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Crafting Hebridean Tales at The Weaving Shed | London Accessory Week

Tell us a little about you and your brand.


My name is Miriam Hamilton, an independent weaver and designer living and working on the Isle of Lewis in the Outer Hebrides. Together with my sister Martha Hamilton, we weave Two Sisters Tweeds - original patterns inspired by the colours of the land, sea, and sky of this stunning island. I use our tweeds and the iconic Harris Tweed to craft one-of-a-kind clothing, accessories, homeware, bags, and jewellery. My most popular ranges are my throws, shawls, cushions, and lampshades! We also weave luxury ranges in super soft yarns including alpaca, merino, and my own Gotland sheep fleeces. I love to paint the local wildlife and landscapes, producing original watercolours and painting on feathers, sea glass, and other beach finds.


How and when did you start your brand?


I have been creating for as long as I can remember and visiting the Outer Hebrides for even longer. On a visit when I was about 12, I first saw Harris Tweed being woven and became entranced by the tradition, heritage, colours, and skill. In autumn 2017, we made the move to the Isle of Lewis, along with my two sisters, brother, and mum. I put my dreams of becoming a Harris Tweed weaver aside as an unobtainable dream. However, in the summer of 2018, I was put in touch with a retired weaver who agreed to teach me to weave and sold me his 80-year-old Hattersley loom. Early in 2019, I finally took the leap to become self-employed and opened my studio shop/weaving shed! My wee business has gone from strength to strength, and while pregnant, I taught my sister to weave to keep up with the weaving. She now weaves full-time while I get on with the sewing, painting, jewellery making, admin, and looking after my wee one.


Image: The Weaving Shed product


What are your sources of inspiration?


I just need to look out of the window! The Isle of Lewis is a stunning, wild, atmospheric place with ever-changing weather and huge skies. My tweeds are inspired by the colours of the heather on the hills, the rolling blue/green seas, the snow lying over barren winter ground, the lush green flower-filled machair, the white sands of Luskentyre beach. Anything can be an inspiration; the challenge is choosing which one to do next! My sea tweeds are always the most popular, though, with a minimum of 9 colours in the warp (the threads that run the length of the loom) and a random ever-changing weft (the threads that run left to right). By constantly changing the weft colours in all of our tweeds, I am then able to create one-of-a-kind shawls, throws, scarves, etc., as we could never weave exactly the same pattern twice!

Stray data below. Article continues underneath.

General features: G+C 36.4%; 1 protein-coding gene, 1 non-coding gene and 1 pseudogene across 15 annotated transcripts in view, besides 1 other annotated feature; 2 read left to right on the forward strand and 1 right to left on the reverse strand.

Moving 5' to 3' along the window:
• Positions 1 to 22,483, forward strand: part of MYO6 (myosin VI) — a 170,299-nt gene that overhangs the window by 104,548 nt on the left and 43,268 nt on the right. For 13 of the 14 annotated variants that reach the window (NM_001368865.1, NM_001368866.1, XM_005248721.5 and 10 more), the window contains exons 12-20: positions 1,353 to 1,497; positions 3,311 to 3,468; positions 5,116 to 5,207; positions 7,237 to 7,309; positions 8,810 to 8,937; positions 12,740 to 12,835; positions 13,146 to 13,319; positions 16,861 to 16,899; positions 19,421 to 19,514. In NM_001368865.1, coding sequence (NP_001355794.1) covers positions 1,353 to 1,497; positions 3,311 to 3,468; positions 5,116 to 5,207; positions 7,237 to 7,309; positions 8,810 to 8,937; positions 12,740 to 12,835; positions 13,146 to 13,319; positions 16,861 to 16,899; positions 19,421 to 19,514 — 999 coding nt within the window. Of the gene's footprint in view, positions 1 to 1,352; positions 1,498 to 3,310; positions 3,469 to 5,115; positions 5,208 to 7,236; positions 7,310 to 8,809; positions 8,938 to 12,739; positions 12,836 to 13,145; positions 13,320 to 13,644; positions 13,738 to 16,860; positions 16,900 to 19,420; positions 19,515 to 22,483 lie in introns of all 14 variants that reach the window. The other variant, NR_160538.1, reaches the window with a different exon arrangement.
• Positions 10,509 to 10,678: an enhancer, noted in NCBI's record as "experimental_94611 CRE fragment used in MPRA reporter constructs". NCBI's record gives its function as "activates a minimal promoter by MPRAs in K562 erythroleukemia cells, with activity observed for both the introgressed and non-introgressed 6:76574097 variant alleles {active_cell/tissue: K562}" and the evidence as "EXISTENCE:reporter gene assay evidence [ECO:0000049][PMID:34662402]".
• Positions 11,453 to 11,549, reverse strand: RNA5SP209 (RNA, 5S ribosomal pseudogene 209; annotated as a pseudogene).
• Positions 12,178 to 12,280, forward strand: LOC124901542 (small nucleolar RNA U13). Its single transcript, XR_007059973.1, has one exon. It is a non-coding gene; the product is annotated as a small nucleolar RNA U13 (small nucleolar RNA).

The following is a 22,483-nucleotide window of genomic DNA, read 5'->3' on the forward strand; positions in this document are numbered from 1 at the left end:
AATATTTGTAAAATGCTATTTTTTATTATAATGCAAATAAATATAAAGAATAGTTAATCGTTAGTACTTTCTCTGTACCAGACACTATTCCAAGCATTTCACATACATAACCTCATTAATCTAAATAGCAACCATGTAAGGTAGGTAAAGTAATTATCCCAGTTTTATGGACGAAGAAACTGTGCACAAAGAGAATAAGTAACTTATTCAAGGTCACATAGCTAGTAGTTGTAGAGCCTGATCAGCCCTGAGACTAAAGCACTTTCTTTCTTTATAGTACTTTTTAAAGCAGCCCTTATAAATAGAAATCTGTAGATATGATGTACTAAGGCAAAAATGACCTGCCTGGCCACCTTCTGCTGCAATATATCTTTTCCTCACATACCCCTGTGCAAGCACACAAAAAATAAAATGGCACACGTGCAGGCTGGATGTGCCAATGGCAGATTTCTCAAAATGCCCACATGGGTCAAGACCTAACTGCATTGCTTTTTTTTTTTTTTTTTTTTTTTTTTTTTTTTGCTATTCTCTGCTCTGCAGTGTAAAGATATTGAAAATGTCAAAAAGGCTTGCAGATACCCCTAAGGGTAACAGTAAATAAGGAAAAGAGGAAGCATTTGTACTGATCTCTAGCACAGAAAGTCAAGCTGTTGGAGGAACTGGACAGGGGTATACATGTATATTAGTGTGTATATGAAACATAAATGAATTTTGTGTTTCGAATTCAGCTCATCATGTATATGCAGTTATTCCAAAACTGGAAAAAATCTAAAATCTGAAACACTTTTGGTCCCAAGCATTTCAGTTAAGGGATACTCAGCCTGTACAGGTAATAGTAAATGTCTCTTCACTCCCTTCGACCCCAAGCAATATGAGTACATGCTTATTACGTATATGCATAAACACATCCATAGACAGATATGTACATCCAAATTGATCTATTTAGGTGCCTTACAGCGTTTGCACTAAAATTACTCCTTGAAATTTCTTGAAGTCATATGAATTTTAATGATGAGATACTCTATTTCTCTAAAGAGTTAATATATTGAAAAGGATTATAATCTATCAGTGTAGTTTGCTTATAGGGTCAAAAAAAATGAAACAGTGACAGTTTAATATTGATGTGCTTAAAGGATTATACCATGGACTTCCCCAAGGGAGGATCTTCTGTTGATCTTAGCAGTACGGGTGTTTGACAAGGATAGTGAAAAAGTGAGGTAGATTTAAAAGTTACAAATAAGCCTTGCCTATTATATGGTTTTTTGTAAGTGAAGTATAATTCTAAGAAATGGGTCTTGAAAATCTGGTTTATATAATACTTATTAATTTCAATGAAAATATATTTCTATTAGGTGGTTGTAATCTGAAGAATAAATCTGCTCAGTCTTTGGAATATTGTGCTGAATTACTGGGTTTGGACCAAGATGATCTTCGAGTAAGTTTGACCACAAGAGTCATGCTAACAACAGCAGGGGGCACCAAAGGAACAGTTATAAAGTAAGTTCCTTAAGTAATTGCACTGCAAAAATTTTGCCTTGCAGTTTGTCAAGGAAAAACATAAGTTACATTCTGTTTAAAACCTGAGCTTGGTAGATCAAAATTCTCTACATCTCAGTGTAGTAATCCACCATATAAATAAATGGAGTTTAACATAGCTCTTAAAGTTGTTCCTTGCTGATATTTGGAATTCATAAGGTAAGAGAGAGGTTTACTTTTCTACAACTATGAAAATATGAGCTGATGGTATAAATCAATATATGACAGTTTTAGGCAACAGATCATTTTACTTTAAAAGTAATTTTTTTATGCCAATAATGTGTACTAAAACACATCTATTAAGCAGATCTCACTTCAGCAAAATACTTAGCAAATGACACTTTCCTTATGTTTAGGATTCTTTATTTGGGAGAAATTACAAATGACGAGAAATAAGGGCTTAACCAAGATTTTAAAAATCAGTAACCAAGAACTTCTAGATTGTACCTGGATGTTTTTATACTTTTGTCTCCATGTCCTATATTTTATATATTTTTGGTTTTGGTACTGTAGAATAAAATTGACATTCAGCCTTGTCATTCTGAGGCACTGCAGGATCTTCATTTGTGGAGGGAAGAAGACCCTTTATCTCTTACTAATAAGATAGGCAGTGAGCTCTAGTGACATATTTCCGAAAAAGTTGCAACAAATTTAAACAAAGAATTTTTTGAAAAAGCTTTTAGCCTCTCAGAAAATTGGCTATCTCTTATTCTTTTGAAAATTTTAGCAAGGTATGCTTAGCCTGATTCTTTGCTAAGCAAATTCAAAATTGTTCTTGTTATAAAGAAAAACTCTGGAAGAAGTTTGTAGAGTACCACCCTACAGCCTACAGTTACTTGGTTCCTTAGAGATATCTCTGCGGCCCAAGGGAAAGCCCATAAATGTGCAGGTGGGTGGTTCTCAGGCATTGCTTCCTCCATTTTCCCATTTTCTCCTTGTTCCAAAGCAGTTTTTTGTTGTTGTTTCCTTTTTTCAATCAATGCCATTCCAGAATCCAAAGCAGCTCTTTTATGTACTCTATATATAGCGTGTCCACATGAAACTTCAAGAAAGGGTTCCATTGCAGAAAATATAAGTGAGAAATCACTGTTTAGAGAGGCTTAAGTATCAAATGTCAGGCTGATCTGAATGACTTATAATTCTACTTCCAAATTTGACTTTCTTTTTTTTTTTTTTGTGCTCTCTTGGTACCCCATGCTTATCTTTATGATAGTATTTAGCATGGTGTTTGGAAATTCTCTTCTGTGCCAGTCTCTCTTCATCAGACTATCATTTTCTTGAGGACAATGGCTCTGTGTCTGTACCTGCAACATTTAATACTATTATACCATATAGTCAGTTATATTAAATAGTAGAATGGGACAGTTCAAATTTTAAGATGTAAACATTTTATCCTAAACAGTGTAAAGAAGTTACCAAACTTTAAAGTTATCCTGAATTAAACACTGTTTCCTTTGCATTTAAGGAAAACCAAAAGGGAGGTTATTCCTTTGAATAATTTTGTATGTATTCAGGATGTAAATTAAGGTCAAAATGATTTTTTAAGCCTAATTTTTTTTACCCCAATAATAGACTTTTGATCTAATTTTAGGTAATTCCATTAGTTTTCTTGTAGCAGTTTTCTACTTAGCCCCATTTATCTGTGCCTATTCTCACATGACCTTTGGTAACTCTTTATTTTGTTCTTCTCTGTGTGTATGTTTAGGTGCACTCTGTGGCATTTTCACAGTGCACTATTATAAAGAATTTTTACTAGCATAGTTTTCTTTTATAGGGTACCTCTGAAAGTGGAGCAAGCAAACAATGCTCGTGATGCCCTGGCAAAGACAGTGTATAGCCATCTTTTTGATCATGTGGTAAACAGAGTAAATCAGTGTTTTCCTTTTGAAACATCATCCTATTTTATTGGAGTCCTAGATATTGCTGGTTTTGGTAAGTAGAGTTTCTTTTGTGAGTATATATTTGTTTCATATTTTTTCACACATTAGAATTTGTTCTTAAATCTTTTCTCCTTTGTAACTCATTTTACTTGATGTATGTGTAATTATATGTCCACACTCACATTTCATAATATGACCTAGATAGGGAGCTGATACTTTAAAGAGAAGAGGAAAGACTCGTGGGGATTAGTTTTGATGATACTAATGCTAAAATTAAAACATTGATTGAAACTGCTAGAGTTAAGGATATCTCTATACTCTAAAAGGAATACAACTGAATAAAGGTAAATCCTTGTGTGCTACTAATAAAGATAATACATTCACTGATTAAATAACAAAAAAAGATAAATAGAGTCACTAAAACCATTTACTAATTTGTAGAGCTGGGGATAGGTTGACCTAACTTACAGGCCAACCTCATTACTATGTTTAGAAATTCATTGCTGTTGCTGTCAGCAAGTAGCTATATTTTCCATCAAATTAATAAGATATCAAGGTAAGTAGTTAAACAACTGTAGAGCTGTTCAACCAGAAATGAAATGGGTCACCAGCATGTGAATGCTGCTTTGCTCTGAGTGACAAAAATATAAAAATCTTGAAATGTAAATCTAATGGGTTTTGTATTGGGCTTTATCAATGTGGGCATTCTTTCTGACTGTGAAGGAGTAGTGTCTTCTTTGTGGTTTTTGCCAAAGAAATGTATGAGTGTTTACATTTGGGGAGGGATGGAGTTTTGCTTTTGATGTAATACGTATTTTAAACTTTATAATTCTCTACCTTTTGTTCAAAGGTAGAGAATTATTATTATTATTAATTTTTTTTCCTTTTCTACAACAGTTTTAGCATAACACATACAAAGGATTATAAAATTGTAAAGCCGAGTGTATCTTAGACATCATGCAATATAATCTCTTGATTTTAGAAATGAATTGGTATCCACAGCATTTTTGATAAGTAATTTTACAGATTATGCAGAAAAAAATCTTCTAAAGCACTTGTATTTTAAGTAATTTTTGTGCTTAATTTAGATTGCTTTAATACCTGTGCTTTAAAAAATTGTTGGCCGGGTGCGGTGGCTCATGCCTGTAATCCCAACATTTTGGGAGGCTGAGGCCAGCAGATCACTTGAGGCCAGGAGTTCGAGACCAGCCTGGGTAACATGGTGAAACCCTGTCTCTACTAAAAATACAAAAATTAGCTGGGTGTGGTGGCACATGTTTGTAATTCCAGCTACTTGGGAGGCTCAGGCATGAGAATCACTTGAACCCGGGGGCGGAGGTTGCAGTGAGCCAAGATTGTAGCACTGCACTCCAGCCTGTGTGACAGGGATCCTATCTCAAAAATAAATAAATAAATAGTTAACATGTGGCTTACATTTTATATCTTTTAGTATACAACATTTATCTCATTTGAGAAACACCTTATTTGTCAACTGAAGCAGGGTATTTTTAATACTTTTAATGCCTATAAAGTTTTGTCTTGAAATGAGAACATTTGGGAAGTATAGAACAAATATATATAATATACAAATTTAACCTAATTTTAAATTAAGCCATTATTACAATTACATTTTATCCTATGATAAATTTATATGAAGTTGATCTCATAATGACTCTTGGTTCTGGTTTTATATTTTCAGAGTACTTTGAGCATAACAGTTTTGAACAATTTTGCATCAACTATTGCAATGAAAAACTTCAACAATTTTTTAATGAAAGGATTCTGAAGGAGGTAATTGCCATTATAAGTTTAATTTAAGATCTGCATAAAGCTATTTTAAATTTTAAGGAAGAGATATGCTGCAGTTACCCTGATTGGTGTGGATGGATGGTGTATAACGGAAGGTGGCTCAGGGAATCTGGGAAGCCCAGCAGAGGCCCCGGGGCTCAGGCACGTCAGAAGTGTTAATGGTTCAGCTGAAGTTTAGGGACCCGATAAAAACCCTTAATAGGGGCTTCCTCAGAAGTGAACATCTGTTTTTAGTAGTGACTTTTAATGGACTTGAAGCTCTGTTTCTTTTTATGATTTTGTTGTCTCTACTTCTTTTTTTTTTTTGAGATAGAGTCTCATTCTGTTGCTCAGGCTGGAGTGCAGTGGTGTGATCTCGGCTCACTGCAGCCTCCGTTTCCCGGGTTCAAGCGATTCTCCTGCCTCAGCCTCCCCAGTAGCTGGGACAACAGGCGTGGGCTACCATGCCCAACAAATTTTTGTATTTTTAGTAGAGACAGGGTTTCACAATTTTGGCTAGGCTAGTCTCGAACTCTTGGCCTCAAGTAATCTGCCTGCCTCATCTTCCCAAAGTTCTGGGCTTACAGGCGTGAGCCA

Image: The Weaving Shed founder


We would love to hear about your product creation process or journey.


To create a new tweed, I usually first see something that inspires me - my next challenge, for example, is to recreate the aurora! I start by looking at the colours in real life - deep navies and blacks, vivid greens, pinks, and lilacs. I then order the yarn and put the cones on the warping board, where I can play around with the percentage of each colour and the order they will go in. The next step is to make the warp by wrapping 24 threads around the warping frame to a length of 60 meters, and then repeating that wrap until we have 696 threads in total. The warp is then chained off and wound onto the loom in a process called beaming on. Each of those new threads is then tied by hand to the old warp still on the loom - 696 knots tied by hand! This means we don't have to rethread the loom every time we make a new tweed. The process to set the loom up takes at least a day, if not a day and a half, and we haven't started weaving yet! To weave the 60 meters takes around 5 days depending on the complexity of the design. Once woven, the fabric must then go to the mill for 'finishing,' where it is washed, stretched, dried, cropped, and pressed. Once we receive the finished cloth, I can finally start thinking about what I would like to make!

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